photo cabin interior forward

photo cabin interior towards the rear

The seats were a bit firm but the pitch was reasonable at 31". Width was a generous 17.8" and I couldn't fail to notice the fresh white antimacassars bearing the Virgin Australia logo. That was a contrast to this morning's 737 inbound.

photo row of seats

photo seat back antimaccassar

photo generous legroom

photoview through window

The loading on this flight was certainly going to be higher than the outbound flight this morning. Window and aisle seats appeared to be full but several middle seats remained empty, including the one next to me.

photo passengers settling into their seats

While the cabin continued to fill, I looked around the seat which bore the name Recaro. There were printed reminders to keep the seat belt fastened while seated and that the life vest was under the seat. A quick check confirmed that it was.

photo seat back table clip

photo keep seatbelt fastened sign

photo life jacket under seat sign

photo the life jacket

The Captain made an announcement that they were just waiting on some paperwork and the late arrival of a passenger. An early arrival into Perth had been agreed to by ATC, so they would wait "exactly four and a half minutes" and if the passenger was a no-show, they would close the doors and leave without him.

While final preparations for our departure were made, the Qantas arrival from Perth pulled in alongside. Recently returned from maintenance in Canberra, VH-NXL originally flew with TWA and American Airlines as N426TW. It subsequently flew with QantasLink and Jetstar as VH-VQG before ending up with National Jet Systems (now Cobham Aviation Services) and received its current registration.

photo Qantas Boeing 717 arrival

photo flying kangaroo tail

The Captain announced that the last passenger had failed to appear so the cabin door was closed and we were about to get underway. The safety briefing commenced and I noticed that unlike the ones this morning, the safety cards were laminated. I guess that while they may initially cost more that way, the protection offered prolongs useful life and that they require less frequent replacement.

photo flaps extended on pushback

photo safety card

photo safety card

photo safety card

Port Beach made its way to the runway and taxied to the end, turning around for take off. Forward thrust as it rolled past the terminal, lifting into the night sky. Behind us were the city lights and below us the lit up mine workings, operating 24 hours a day.

photo runway marking in the darkness

photo runway marking in the darkness

photo lights  of Kalgoorlie once airborne

photo mine site illumination

Some minutes later, following a brief announcement, the cabin crew divided themselves into two teams. The first came through the cabin offering a snack and serviette and asked whether passengers would like tea or coffee. If so, they were given a paper beaker. The second team followed with the drinks trolley, serving cold beverages: water and fruit juices were complimentary while beer, wine and soft drinks could be purchased.

photo cabin crew on refreshment run

photo seatback table down

snack package and beaker

photo snack of pretzels and almonds

Once the trolleys were out of the way, crew began walking through with pots of coffee or tea. It appeared the latter was more popular from the number of refills that were brought out.

photo a part-filled beaker of coffee

photo the empty packaging

The darkness was punctuated occasionally by a mine site or small town. This part of the state is sparsely populated, even in the wheatbelt east of Merredin. Between Kalgoorlie and Southern Cross is pastoral country, covered by trees and scrub.

photo lights in the darkness

photo lights in the darkness

photo lights in the darkness

photo lights in the darkness

As you approach the Darling Scarp, the lights of Perth's suburbs can be seen stretching out to the north. Once over the scrap, the coastal plain and Swan Valley are in clear view. The city lights are something many residents from Perth look forward to seeing when they return from places like Singapore and Dubai.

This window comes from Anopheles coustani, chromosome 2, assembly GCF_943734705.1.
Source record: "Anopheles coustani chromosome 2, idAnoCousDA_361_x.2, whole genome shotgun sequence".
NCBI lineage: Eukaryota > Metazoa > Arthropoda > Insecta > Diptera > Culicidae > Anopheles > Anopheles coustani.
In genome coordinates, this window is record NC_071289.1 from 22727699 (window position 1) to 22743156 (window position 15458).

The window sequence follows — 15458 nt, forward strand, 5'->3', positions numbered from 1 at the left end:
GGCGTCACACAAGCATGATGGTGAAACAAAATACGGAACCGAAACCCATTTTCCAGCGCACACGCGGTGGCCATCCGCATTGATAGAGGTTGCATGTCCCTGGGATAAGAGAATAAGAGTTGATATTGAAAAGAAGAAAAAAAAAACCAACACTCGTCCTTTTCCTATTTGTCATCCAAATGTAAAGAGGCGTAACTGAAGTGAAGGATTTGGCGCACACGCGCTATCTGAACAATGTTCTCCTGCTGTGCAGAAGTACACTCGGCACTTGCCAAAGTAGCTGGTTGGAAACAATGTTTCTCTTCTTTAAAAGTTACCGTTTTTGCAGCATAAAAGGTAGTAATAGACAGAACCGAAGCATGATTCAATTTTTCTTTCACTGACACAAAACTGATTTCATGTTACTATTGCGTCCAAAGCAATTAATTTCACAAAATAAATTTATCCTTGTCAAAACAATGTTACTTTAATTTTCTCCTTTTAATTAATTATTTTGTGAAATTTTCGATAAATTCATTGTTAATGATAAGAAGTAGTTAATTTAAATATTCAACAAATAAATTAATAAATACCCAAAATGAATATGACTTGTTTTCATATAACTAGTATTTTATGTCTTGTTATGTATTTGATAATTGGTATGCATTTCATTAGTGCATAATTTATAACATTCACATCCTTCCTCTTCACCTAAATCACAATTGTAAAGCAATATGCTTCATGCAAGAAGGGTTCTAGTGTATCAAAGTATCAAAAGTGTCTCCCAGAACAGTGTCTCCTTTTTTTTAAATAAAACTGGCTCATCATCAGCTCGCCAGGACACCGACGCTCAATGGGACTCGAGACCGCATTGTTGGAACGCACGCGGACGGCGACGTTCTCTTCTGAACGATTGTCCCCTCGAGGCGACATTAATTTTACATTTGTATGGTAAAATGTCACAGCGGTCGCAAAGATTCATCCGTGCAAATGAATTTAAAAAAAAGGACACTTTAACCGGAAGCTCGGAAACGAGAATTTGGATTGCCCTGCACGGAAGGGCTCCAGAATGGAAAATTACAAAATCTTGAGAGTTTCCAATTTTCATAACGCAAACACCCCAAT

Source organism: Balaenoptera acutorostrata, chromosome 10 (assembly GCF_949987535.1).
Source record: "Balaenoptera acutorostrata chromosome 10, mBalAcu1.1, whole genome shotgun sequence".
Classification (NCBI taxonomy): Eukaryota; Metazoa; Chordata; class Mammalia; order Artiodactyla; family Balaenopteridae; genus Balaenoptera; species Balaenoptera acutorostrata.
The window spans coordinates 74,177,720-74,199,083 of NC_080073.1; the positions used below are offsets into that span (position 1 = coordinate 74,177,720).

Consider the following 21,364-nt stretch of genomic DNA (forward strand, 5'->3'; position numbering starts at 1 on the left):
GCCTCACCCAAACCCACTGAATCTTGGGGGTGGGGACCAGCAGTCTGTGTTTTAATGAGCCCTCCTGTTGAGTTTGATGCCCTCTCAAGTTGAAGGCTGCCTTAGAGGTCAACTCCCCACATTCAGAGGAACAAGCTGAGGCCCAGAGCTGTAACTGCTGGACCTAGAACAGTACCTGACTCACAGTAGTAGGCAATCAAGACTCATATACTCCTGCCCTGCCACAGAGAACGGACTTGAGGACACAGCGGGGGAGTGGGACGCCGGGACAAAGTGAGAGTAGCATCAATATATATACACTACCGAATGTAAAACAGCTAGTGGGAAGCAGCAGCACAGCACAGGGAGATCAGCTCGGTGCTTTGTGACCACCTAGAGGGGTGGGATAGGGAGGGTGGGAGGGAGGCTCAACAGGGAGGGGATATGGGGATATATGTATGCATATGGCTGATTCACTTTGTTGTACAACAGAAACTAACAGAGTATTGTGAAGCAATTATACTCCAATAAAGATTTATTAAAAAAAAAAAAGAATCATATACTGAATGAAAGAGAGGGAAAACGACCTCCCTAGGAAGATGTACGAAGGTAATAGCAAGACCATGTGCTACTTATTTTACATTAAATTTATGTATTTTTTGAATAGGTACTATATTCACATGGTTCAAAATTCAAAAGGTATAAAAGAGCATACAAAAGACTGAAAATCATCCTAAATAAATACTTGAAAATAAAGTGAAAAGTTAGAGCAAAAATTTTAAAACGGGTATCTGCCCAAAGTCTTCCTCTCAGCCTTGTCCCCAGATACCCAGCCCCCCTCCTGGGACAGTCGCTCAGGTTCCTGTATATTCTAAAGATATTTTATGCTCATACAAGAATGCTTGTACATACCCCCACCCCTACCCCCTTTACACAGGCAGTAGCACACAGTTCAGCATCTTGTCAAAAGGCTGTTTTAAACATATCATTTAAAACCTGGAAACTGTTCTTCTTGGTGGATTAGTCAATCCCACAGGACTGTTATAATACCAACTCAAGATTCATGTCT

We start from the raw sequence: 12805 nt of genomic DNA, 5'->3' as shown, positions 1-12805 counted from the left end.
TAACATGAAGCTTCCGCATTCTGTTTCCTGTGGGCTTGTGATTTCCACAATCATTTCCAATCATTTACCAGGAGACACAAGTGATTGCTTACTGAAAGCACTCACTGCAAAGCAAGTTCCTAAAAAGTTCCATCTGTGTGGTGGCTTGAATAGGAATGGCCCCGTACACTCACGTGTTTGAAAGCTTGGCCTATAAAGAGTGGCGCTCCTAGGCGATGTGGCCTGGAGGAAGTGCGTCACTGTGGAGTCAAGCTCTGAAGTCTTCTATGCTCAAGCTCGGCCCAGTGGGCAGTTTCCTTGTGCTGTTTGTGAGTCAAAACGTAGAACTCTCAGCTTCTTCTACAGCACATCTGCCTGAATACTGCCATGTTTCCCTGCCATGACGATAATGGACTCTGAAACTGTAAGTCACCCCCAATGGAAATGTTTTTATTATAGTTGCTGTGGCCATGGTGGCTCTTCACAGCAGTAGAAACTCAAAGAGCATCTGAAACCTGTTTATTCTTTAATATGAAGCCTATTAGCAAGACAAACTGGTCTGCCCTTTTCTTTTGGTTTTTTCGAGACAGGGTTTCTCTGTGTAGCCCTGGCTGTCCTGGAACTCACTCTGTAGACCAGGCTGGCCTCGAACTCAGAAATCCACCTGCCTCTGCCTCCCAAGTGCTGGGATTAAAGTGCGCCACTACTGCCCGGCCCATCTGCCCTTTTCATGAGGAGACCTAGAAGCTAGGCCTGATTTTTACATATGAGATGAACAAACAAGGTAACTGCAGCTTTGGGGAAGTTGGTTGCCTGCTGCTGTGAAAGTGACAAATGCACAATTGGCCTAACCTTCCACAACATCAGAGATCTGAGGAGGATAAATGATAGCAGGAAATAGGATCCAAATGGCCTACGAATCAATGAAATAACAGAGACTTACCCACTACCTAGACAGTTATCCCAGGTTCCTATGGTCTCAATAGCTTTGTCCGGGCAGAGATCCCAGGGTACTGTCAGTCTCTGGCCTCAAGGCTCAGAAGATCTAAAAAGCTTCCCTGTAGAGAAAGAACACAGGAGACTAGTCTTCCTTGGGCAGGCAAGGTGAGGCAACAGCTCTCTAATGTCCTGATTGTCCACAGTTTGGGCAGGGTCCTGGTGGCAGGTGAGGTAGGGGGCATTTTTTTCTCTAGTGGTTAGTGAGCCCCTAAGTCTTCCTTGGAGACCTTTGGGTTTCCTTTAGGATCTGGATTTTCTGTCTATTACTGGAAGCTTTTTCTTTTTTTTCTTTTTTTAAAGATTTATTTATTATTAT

photo the city of lights appears

photo city lights nightscape

photo city lights nightscape

photo city lights nightscape

photo city lights nightscape

photo city lights nightscape

As the flaps were extended, it was possible to see the lit up houses and streets below through the gaps.

photo city lights nightscape

photo city lights nightscape

photo city lights nightscape

photo city lights nightscape

As we approached the runway, the towering office blocks in the city were visible. The aircraft passed over the junction of Great Eastern Highway and Kalamunda Road, crossing the airport perimeter and passing the general aviation area to land on Runway 21.

photo city towers lit up

photo crossing the airport perimeter

photo passing general aviation

photo passing Qantas domestic terminal

Exiting the runway at Charlie 9, Port Beach taxied past maintenance hangars and the stands in front of Terminal 2 Domestic. A number aircraft with Virgin Australia and Alliance Airlines were bedding down for the night.

photo turning from the runway

photo cleanskin at the maintenance hangar

photo Alliance Fokker 100

photo Virgin Australia Fokker 100 and A320

Arriving at Terminal 1 Domestic, the aircraft turned into the stand at gate 47A, the same stand from which I had left this morning. The Captain thanked everyone for choosing to fly Virgin Australia. The passengers were well behaved, all waiting patiently until the seat belt sign was extinguished before leaving their seats. Meanwhile, the baggage handling cart pulled alongside.

photo approaching the stand

photo approaching the stand

photo baggage cart arriving

I was able to have a brief chat with the crew at the door before alighting. After commenting on the better load this evening, the crew told me that there had only been thirty passengers on the outbound flight. I guess it is a Friday and most people would be heading up to the city, rather than out to the bush.

photo view of aircaft from the terminal

photo view of aircaft from the terminal

It was quiet in the terminal. At this time of the evening there aren't that many flights departing and any arriving passengers wouldn't be hanging about. Still, the food outlets were still open and they did have some customers. They would stay open until the red-eye departures to Sydney and Melbourne had gone.

photo domestic arrivals board

photo domestic departures board

As all I had was the carry-on with my camera, I made my way down the escalators and through baggage reclaim to exit the terminal. It was just a few steps to a waiting taxi and the short drive home. I had enjoyed my excursion to Kalgoorlie and was pleasantly impressed by the service on today's flights. While the in-flight refreshments are small compared to their rivals, Virgin Australia's crews were friendly and willing to chat. The other thing, unlike on some previous flights the aircraft cabins were clean. So yes, a good day all round.

photo signs to baggage claim and way out

photo passengers at baggage claim